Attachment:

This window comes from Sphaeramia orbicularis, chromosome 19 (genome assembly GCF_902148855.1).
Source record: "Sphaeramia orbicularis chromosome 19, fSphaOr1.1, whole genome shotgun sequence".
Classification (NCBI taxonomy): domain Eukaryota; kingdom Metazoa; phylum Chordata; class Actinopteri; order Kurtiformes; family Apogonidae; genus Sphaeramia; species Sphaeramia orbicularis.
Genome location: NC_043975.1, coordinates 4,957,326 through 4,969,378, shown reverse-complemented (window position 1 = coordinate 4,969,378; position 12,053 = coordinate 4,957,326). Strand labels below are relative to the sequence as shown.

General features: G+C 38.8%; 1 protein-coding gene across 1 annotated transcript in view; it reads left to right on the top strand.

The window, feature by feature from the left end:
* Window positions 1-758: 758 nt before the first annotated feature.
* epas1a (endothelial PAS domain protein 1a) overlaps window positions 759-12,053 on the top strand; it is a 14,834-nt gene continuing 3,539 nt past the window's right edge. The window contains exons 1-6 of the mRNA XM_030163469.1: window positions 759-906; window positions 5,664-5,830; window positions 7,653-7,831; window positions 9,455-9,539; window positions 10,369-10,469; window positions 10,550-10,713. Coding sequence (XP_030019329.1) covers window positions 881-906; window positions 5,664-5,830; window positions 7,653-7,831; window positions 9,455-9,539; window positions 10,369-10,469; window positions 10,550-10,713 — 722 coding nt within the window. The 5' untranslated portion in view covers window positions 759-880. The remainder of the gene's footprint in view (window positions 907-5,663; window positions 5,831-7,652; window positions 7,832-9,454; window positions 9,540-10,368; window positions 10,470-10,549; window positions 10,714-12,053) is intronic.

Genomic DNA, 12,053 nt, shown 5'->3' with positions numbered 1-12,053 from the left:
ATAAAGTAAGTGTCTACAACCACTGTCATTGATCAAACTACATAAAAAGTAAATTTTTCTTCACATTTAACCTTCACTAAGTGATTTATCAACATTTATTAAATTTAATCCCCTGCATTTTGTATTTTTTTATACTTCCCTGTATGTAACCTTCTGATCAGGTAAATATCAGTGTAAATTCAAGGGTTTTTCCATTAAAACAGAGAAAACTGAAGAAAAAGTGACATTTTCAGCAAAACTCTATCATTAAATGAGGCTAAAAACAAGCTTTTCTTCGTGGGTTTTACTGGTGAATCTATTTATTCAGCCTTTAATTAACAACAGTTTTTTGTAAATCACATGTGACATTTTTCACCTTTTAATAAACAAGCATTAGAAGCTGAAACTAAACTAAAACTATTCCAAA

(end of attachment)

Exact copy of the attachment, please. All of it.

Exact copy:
This window comes from Sphaeramia orbicularis, chromosome 19 (genome assembly GCF_902148855.1).
Source record: "Sphaeramia orbicularis chromosome 19, fSphaOr1.1, whole genome shotgun sequence".
Classification (NCBI taxonomy): domain Eukaryota; kingdom Metazoa; phylum Chordata; class Actinopteri; order Kurtiformes; family Apogonidae; genus Sphaeramia; species Sphaeramia orbicularis.
Genome location: NC_043975.1, coordinates 4,957,326 through 4,969,378, shown reverse-complemented (window position 1 = coordinate 4,969,378; position 12,053 = coordinate 4,957,326). Strand labels below are relative to the sequence as shown.

General features: G+C 38.8%; 1 protein-coding gene across 1 annotated transcript in view; it reads left to right on the top strand.

The window, feature by feature from the left end:
* Window positions 1-758: 758 nt before the first annotated feature.
* epas1a (endothelial PAS domain protein 1a) overlaps window positions 759-12,053 on the top strand; it is a 14,834-nt gene continuing 3,539 nt past the window's right edge. The window contains exons 1-6 of the mRNA XM_030163469.1: window positions 759-906; window positions 5,664-5,830; window positions 7,653-7,831; window positions 9,455-9,539; window positions 10,369-10,469; window positions 10,550-10,713. Coding sequence (XP_030019329.1) covers window positions 881-906; window positions 5,664-5,830; window positions 7,653-7,831; window positions 9,455-9,539; window positions 10,369-10,469; window positions 10,550-10,713 — 722 coding nt within the window. The 5' untranslated portion in view covers window positions 759-880. The remainder of the gene's footprint in view (window positions 907-5,663; window positions 5,831-7,652; window positions 7,832-9,454; window positions 9,540-10,368; window positions 10,470-10,549; window positions 10,714-12,053) is intronic.

Genomic DNA, 12,053 nt, shown 5'->3' with positions numbered 1-12,053 from the left:
ATAAAGTAAGTGTCTACAACCACTGTCATTGATCAAACTACATAAAAAGTAAATTTTTCTTCACATTTAACCTTCACTAAGTGATTTATCAACATTTATTAAATTTAATCCCCTGCATTTTGTATTTTTTTATACTTCCCTGTATGTAACCTTCTGATCAGGTAAATATCAGTGTAAATTCAAGGGTTTTTCCATTAAAACAGAGAAAACTGAAGAAAAAGTGACATTTTCAGCAAAACTCTATCATTAAATGAGGCTAAAAACAAGCTTTTCTTCGTGGGTTTTACTGGTGAATCTATTTATTCAGCCTTTAATTAACAACAGTTTTTTGTAAATCACATGTGACATTTTTCACCTTTTAATAAACAAGCATTAGAAGCTGAAACTAAACTAAAACTATTCCAAA